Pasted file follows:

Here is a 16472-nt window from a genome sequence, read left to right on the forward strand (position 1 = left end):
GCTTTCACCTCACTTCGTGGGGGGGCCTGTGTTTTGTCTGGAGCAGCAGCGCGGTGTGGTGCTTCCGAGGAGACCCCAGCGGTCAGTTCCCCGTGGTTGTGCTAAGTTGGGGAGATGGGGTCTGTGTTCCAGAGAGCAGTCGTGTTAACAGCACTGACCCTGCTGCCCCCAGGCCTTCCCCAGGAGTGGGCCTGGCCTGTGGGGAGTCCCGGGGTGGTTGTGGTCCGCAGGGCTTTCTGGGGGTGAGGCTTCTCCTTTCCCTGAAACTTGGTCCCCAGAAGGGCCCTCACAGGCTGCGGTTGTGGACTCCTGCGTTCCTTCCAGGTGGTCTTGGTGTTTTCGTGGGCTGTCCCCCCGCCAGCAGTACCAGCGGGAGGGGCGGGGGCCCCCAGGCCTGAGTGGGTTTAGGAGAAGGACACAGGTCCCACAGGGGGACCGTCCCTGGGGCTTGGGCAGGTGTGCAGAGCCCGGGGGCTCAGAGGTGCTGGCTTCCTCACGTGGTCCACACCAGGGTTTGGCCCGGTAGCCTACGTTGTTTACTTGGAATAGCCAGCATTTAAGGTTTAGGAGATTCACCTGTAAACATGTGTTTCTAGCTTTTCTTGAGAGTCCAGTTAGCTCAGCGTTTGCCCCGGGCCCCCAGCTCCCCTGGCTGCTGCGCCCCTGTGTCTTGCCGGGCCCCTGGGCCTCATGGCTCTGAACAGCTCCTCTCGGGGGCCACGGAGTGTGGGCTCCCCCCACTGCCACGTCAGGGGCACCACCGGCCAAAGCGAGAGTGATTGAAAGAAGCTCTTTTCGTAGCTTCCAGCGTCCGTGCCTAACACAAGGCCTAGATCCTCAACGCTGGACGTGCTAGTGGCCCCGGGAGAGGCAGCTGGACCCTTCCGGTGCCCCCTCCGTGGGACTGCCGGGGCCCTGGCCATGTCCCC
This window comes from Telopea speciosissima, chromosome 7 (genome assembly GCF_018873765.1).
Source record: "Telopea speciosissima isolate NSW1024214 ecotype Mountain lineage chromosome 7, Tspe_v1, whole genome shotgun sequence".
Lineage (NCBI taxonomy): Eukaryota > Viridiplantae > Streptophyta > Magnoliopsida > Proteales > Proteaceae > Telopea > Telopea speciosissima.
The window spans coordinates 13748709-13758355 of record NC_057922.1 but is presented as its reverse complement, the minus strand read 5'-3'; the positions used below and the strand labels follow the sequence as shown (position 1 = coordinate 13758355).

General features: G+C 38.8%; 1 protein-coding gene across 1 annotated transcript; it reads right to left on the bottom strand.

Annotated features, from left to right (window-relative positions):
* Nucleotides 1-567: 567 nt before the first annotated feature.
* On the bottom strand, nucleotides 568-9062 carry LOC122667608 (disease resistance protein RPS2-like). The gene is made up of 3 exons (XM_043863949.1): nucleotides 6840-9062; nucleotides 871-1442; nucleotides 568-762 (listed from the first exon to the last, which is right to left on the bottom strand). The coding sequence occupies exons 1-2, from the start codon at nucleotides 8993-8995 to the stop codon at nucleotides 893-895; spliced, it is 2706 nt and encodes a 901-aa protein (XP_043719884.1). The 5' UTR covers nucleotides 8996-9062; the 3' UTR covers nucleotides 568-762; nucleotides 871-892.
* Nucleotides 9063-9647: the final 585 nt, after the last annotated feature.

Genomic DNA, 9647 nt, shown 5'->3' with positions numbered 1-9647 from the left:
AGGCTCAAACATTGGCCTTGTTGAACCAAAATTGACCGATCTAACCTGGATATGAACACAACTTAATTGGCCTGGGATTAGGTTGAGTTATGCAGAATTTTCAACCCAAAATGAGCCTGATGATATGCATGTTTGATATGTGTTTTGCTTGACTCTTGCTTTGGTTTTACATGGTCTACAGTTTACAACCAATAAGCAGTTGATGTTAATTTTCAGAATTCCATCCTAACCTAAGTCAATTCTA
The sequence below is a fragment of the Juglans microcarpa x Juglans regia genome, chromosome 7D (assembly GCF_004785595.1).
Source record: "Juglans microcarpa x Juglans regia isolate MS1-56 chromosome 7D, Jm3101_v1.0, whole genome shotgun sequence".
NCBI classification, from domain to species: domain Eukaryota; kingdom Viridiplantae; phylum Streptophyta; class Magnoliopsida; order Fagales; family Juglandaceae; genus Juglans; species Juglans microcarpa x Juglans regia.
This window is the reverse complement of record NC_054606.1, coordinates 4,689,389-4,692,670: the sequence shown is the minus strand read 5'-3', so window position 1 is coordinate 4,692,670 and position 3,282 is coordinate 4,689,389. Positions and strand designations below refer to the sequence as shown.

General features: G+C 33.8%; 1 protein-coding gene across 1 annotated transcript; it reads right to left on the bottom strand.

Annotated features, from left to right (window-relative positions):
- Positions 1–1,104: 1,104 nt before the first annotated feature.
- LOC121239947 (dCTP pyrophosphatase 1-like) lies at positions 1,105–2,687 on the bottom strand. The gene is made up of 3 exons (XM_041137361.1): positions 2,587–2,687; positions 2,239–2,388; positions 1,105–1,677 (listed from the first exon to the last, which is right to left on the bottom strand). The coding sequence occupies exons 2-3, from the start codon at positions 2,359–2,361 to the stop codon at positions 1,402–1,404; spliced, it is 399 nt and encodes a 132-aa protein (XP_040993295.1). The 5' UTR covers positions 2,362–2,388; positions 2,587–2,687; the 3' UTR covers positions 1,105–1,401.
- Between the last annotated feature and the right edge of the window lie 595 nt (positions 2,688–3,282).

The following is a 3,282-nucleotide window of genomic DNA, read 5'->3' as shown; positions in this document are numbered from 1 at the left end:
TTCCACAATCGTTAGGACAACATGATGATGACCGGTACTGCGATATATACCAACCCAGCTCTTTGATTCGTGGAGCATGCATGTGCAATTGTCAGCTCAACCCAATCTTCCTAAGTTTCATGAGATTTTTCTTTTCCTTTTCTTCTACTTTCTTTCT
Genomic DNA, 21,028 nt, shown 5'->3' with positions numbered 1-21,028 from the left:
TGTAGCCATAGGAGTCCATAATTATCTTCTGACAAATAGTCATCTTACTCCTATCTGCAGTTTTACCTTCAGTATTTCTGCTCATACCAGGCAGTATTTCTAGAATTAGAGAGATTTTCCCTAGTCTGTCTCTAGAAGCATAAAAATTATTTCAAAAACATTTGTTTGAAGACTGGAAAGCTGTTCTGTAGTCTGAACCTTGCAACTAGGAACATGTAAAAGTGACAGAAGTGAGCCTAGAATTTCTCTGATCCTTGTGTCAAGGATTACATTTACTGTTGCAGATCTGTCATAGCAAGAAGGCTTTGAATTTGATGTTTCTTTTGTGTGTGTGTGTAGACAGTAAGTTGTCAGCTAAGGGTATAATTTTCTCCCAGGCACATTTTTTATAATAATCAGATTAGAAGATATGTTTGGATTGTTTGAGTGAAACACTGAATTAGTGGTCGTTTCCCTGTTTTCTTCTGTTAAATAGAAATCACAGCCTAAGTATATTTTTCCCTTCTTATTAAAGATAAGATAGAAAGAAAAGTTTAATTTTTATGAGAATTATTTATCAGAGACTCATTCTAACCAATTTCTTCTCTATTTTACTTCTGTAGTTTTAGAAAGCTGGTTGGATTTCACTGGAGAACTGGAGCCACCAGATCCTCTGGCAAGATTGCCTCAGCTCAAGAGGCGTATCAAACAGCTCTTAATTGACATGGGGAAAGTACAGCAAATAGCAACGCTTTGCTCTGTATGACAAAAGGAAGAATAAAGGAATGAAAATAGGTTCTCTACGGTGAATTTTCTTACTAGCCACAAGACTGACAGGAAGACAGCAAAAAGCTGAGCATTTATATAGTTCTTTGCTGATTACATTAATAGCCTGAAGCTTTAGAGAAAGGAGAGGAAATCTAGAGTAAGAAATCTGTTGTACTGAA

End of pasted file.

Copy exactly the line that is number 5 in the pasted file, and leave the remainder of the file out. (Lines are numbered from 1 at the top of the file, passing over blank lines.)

Lineage (NCBI taxonomy): Eukaryota > Viridiplantae > Streptophyta > Magnoliopsida > Proteales > Proteaceae > Telopea > Telopea speciosissima.